It's only when I was in Lisbon this time last year that I realized just how many countries I had travelled to in my life. Whilst it was just a long weekend by myself, it was exactly the city I needed with its steep hills and quaint houses and streets. I almost immediately went onto Dubai. Hands down the most decadent trip I've ever (and will ever) go on, this was my first press trip with my friend Jenni over at Cosmopolitan. A blur of sushi and cocktails, stunning five-star hotels and a suitcase full of new ASOS dresses, it was luxury like I've never experienced.
I was in the midst of planning my next trip as I had hit 20 countries and knew I wanted to try and complete the 25:25 challenge, when Full-Fat PR got in touch regarding press passes to Way Out West festival in Gothenburg. Despite never having heard of the festival, I quickly accepted, booked my flights and flew to Sweden a week later. There were low points, mainly with the price of the flights (being so last minute) and the accommodation from hell. However, I also met some great people, saw live music such as Sia and Chvrches, as well as embraced the Swedish life with coffee breaks, young, good-looking dads and delicious cinnamon buns. This was also when I started getting questions about travelling by myself, as lots of my trips have been solo. It's something I both enjoy and sometimes get bored of, but travelling by yourself means you can do and see whatever you want and selfish travel is often what you need.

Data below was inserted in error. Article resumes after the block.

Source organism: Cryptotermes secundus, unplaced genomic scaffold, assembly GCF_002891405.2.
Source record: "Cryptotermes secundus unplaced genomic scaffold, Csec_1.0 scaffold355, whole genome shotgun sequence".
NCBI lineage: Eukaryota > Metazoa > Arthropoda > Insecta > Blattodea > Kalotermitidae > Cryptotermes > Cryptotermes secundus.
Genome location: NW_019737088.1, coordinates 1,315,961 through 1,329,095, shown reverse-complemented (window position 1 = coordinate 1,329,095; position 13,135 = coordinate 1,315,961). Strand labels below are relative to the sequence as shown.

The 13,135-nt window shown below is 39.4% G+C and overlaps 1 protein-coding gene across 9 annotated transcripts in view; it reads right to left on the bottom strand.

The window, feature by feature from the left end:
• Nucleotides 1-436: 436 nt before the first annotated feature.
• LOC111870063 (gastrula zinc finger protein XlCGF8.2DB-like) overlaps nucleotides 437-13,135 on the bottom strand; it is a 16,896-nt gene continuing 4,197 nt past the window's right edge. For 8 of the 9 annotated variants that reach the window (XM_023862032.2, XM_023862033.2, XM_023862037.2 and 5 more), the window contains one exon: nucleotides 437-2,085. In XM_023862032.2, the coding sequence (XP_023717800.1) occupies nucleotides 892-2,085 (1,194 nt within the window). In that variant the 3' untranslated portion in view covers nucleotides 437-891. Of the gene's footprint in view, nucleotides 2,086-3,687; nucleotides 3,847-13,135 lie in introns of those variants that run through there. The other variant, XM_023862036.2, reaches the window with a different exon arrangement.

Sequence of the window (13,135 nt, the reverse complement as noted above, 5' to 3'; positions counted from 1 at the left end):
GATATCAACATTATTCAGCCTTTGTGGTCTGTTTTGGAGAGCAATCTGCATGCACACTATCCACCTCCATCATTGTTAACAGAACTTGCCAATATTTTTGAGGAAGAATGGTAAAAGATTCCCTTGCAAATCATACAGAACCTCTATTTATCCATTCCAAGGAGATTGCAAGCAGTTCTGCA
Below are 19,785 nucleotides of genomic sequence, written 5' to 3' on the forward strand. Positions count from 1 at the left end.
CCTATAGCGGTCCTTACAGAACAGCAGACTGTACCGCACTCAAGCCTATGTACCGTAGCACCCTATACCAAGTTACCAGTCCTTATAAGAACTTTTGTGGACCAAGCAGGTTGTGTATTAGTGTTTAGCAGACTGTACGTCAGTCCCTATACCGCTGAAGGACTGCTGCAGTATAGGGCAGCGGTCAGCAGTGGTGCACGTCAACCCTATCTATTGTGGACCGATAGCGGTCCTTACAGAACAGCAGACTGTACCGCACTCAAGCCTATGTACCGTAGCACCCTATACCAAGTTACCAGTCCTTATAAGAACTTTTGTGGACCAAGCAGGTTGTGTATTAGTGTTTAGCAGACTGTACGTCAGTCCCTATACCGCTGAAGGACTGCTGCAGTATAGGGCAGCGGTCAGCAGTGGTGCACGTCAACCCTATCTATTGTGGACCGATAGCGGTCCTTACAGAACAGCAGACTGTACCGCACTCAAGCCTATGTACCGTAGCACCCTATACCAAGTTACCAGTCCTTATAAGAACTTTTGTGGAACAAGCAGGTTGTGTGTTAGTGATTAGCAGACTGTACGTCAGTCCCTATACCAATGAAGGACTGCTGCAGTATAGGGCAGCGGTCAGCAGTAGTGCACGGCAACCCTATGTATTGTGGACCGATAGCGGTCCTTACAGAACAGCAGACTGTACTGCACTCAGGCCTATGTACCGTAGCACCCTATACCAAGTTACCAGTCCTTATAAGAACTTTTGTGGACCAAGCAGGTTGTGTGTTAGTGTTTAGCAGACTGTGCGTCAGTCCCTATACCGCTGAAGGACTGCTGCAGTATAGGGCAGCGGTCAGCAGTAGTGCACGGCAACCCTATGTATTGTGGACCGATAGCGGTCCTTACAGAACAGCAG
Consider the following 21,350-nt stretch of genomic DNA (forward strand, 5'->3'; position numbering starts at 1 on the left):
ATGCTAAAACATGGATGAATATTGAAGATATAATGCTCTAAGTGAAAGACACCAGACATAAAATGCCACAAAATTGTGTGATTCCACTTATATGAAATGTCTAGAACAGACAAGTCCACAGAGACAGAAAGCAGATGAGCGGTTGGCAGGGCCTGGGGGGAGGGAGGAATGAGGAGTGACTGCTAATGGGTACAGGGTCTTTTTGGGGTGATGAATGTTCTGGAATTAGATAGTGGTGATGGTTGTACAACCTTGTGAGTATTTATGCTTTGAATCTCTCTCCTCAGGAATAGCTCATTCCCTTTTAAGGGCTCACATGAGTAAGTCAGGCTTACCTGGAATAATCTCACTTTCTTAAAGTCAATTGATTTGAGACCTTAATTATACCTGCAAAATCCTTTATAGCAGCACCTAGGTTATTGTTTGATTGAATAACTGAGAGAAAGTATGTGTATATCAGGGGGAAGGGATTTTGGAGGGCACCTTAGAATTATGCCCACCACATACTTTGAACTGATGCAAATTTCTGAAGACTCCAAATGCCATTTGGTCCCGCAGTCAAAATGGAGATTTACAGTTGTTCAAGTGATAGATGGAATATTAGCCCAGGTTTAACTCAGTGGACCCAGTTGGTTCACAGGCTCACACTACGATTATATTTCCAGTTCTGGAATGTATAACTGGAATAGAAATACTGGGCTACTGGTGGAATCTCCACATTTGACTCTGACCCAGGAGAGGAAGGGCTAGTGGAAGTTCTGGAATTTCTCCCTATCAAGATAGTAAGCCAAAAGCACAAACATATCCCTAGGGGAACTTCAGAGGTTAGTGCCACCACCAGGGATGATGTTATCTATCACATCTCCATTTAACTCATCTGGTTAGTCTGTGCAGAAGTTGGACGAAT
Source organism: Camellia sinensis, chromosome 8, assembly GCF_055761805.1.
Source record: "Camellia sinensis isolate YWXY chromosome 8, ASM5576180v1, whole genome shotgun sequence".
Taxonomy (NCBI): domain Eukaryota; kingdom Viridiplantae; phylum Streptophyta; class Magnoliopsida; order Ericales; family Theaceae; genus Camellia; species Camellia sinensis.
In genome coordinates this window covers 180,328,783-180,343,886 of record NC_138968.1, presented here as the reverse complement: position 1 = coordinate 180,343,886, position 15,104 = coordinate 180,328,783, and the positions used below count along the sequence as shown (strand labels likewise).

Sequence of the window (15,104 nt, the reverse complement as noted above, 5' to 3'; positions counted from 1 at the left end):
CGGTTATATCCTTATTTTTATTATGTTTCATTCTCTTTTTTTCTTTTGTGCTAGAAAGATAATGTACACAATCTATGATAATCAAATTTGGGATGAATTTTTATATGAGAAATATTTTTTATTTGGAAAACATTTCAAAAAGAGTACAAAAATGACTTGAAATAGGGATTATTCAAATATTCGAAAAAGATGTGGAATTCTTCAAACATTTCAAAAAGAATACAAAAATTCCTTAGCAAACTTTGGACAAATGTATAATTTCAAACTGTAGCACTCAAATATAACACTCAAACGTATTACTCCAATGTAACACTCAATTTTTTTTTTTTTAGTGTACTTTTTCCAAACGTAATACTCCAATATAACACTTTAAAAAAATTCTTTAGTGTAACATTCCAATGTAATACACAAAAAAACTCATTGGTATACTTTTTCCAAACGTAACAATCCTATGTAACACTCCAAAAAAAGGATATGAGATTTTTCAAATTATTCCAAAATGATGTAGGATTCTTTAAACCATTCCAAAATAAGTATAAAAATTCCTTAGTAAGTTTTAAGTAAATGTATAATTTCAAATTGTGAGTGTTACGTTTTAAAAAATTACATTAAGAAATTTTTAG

As great as short breaks are I decided my big trip of last year was going to be Cuba, what with the American Trade Embargo easing up and hotels scrambling to be the next to build. Booking dirt cheap flights in monsoon season, Natalie and I headed out for a nine-day break. The trip was an interesting one; it was nothing like I had been led to believe with a lot of unexpected harassment as well as it being hard to find un-touristy places. But it did have some beautiful Caribbean beaches to relax and soak up some much-needed sun. This was the trip which really taught me a lot, if not just by realising you can never understand a place until you go there yourself, guide books and websites be damned. I'd also love to see how rapidly it's going to change and will definitely go further down next time; beware its size as Cuba is the biggest Carribean island.